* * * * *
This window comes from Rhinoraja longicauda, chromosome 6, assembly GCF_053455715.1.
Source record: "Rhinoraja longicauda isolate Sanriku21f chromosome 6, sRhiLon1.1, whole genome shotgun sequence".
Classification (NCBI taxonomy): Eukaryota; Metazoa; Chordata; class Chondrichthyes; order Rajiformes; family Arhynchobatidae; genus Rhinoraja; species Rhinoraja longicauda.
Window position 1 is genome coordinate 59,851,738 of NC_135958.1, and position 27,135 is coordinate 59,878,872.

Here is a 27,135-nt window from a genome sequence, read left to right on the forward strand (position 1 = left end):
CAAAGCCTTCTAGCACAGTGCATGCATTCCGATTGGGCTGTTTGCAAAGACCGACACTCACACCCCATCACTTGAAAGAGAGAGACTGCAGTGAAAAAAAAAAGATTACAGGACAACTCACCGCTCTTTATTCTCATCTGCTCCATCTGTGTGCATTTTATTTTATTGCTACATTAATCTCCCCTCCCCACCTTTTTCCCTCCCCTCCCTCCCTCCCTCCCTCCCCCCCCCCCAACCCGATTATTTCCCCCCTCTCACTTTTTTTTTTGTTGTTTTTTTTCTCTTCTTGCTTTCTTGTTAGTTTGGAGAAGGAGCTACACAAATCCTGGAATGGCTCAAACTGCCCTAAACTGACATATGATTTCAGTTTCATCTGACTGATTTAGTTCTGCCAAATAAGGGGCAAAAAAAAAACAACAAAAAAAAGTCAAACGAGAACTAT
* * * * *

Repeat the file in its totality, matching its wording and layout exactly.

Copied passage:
This window comes from Rhinoraja longicauda, chromosome 6, assembly GCF_053455715.1.
Source record: "Rhinoraja longicauda isolate Sanriku21f chromosome 6, sRhiLon1.1, whole genome shotgun sequence".
Classification (NCBI taxonomy): Eukaryota; Metazoa; Chordata; class Chondrichthyes; order Rajiformes; family Arhynchobatidae; genus Rhinoraja; species Rhinoraja longicauda.
Window position 1 is genome coordinate 59,851,738 of NC_135958.1, and position 27,135 is coordinate 59,878,872.

Here is a 27,135-nt window from a genome sequence, read left to right on the forward strand (position 1 = left end):
CAAAGCCTTCTAGCACAGTGCATGCATTCCGATTGGGCTGTTTGCAAAGACCGACACTCACACCCCATCACTTGAAAGAGAGAGACTGCAGTGAAAAAAAAAAGATTACAGGACAACTCACCGCTCTTTATTCTCATCTGCTCCATCTGTGTGCATTTTATTTTATTGCTACATTAATCTCCCCTCCCCACCTTTTTCCCTCCCCTCCCTCCCTCCCTCCCTCCCCCCCCCCCAACCCGATTATTTCCCCCCTCTCACTTTTTTTTTTGTTGTTTTTTTTCTCTTCTTGCTTTCTTGTTAGTTTGGAGAAGGAGCTACACAAATCCTGGAATGGCTCAAACTGCCCTAAACTGACATATGATTTCAGTTTCATCTGACTGATTTAGTTCTGCCAAATAAGGGGCAAAAAAAAAACAACAAAAAAAAGTCAAACGAGAACTAT